Automation is by no means a new phenomenon, but the recent rise of generative artificial intelligence has sparked debates in many industries about whether or not they pose a threat. Will programs like OpenAI’s text and image generators make human employees obsolete? Here are some jobs that some fear are threatened by AI-powered automation.

AI technology has already made its way into the legal profession, but recent advances in the field have people wondering if it will eventually make lawyers obsolete. Reuters recently reported that the dean of a law school used OpenAI’s ChatGTP chatbot to write a legal brief and found that the program could “imitate the work of lawyers, with varying degrees of success.”

Consumer advocacy tech company DoNotPay recently caused a stir after announcing that its AI-enhanced “robot lawyer” would soon help with a real-life traffic court case. The device, which runs on a smartphone, would listen to arguments in court and formulate a response that would be transmitted to the defendant via wireless headphones. While the company’s CEO, Joshua Browder, admits that commercialization of his creation is some way off, he already has his sights set on testing his legal algorithm in more serious cases. he recently offered $1 million to any lawyer with an upcoming US Supreme Court case who would agree to “wear AirPods and let our robot lawyer argue the case by repeating exactly what he says.”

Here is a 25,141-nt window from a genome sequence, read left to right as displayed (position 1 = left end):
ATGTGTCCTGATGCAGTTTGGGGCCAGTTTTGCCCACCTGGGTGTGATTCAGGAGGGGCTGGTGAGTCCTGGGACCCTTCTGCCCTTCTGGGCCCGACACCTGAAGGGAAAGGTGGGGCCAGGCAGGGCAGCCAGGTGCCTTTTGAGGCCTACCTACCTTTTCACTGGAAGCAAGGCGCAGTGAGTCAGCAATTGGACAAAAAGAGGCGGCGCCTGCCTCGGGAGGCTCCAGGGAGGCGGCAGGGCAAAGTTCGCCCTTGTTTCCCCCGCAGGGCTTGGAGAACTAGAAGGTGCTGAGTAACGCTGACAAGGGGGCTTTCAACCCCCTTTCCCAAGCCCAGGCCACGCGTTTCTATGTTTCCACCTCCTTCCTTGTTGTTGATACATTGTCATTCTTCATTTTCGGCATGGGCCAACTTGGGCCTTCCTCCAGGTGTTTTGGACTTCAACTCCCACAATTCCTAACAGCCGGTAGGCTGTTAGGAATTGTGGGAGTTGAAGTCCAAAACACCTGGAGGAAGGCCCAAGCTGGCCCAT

Unpaid internships could eventually be a thing of the past, but not for the reasons they should be. Tech marketing agency Codeword recently decided to use AI “interns” to help its editorial and design teams complete “menial but necessary tasks.” The interns in question are digital software models who created their own images and names: Aiko and Aiden. They will be responsible for working on graphic designs, research, and generating editorial content. The couple will share their internship experiences on the company’s blog and social media.

“It’s an opportunity to streamline internal processes by eliminating necessary but boring and time-consuming tasks, or at least passing them on to emotionless interns who can’t get bored,” says Codeword senior editor Terrence Doyle, per Axios.

The visual arts community is at the forefront of the debate on the ethics of generative AI. Innovative technology like Open AI’s DALL-E 2 text-to-image generator has become increasingly controversial. The program analyzes hundreds of images to help you create an image based on the text message provided by the user. The images created by DALL-E 2 range from bizarre to stunningly beautiful, making digital art accessible to everyone. Mark Chen, principal investigator for DALL-E 2, said that OpenAI created the tool to “democratize image generation for a group of people who wouldn’t necessarily classify themselves as artists.” With such advanced images easily created, many wonder if creative professionals should worry about keeping their jobs.

Another image-making app, Lensa AI, went viral last year after people started using it to create artistic portraits based on their own photos. The app’s popularity has reignited concerns about the ethics of generative AI, especially considering that it uses the art of human artists to enhance its technology. Several artists have sued the company for using their art without their permission.